Plants and Animals

Poison Frog Tadpoles Must Survive Cannibalistic Battle Royale to Reach Adulthood

Poison Frog Tadpoles Must Survive Cannibalistic Battle Royale to Reach Adulthood

Tadpoles of the dyeing poison dart frog Dendrobates tinctorius begin life in a large pool of cannibals, which is a difficult task. Tadpoles compete in a Battle Royale to survive until they reach adulthood in this unusual creche, but study has discovered that various factors can affect an individual’s chances of survival. Fighting to the death normally favors larger individuals, and the same is true for tadpoles attempting to survive in the treacherous ponds that their fathers have placed them in. Although the small bodies of water in which D. tinctorius juveniles reside in the tropics are limited in supplies (thus the cannibalism), muscle isn’t the main element in survival.

Intraspecies aggressiveness, like cannibalism, frees up resources, but it also reduces the capacity of your genetic material to spread (also known as inclusive fitness) if you’re wiping out your near relatives. As a result, certain animals have evolved to avoid killing their relatives when they go on a killing spree. To find out if this was the case for D. tinctorius, researchers from a new study published in Behavioral Ecology built a tadpole war arena to test how the size and genetic relatedness affected the tadpoles aggression.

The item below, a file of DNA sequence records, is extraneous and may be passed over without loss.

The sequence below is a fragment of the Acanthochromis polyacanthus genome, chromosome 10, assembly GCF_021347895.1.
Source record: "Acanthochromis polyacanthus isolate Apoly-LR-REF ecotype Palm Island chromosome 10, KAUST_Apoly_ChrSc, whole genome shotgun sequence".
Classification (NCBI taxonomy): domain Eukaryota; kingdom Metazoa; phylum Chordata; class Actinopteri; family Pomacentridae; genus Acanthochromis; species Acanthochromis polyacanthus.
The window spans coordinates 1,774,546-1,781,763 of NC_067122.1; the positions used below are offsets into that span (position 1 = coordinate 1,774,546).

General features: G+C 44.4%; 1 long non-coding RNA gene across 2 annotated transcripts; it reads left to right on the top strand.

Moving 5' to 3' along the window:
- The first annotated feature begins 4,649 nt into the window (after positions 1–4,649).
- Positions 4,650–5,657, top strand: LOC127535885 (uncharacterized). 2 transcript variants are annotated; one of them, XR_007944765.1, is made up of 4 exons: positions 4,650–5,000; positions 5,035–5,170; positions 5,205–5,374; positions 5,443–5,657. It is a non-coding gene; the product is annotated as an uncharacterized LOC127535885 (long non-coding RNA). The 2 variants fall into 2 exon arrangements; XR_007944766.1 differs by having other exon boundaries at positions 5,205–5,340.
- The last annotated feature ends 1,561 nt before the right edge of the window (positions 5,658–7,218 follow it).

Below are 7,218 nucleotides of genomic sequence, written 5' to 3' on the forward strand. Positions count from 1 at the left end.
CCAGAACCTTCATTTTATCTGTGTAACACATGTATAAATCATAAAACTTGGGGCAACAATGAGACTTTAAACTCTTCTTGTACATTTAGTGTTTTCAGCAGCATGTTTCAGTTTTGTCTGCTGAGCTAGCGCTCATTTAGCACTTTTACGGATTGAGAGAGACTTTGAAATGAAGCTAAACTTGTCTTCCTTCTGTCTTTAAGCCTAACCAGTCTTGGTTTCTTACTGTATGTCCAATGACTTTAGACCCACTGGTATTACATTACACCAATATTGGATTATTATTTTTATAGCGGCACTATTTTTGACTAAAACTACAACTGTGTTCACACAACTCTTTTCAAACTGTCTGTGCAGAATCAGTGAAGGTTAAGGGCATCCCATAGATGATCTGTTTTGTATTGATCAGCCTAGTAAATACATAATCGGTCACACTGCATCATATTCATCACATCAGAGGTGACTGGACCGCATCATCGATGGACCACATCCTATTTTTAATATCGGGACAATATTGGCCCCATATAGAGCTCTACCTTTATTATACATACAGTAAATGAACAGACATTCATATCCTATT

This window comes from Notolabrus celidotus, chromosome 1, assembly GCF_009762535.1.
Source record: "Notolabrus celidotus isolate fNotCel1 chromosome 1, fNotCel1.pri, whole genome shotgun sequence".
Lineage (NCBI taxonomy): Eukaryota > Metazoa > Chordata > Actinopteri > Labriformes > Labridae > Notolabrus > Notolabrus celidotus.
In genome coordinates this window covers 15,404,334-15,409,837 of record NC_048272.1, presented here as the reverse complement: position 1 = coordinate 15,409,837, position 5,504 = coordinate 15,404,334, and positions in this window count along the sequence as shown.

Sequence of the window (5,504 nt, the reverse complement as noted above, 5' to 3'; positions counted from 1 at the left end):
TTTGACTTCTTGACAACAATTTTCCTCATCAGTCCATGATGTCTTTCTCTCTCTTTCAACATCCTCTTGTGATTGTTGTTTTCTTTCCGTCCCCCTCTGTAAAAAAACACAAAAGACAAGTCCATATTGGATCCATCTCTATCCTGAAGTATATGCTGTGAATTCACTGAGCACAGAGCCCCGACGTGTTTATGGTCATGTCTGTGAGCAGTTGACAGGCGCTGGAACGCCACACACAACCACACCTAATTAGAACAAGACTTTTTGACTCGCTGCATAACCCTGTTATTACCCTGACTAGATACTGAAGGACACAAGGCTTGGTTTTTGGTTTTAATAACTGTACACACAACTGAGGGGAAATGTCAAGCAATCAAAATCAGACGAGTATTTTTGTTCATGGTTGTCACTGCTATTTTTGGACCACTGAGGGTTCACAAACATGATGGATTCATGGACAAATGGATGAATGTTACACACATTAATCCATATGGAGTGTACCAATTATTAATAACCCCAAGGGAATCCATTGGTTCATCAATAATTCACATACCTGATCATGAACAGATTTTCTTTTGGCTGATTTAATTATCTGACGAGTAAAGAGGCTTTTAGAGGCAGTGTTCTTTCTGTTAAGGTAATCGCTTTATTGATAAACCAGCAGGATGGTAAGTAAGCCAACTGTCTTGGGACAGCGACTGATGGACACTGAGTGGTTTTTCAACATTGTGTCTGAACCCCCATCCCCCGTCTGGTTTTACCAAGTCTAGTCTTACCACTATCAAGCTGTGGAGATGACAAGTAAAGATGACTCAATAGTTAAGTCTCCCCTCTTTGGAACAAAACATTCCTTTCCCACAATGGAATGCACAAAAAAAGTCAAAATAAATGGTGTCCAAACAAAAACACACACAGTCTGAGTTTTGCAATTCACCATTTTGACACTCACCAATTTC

“Before you eat someone, you have to attack them first,” stated the researchers, who wanted to see how aggressive the tadpoles were instead of letting them eat each other. They were able to observe the role of size and relatedness by pitting full-sibling, half-sibling, and unrelated tadpoles against one another. They discovered that in non-sibling battles, the most aggressive tadpoles were the largest individuals and that siblings attacked each other less frequently.

“We discovered that hostility is proportional to both size and relatedness: when placed in pairs, giant tadpoles are half as hostile against their smaller siblings as they are toward [non-siblings],” the scientists summarized. “It appears that being in the same family offers some protection from aggression, yet no one is ever fully safe.”

The survivors who make it through the whole transformation will emerge from the Pool of Death to live in the wetter areas of French Guiana and sections of Brazil. As an adult, the dyeing poison dart frog displays a bright colour that warns of the highly lethal venom contained on its skin. Humans have employed this efficient protective mechanism to lace darts used for hunting, as the name implies. It’s only right that a creature born in a pool of blood should grow up to be a physical weapon.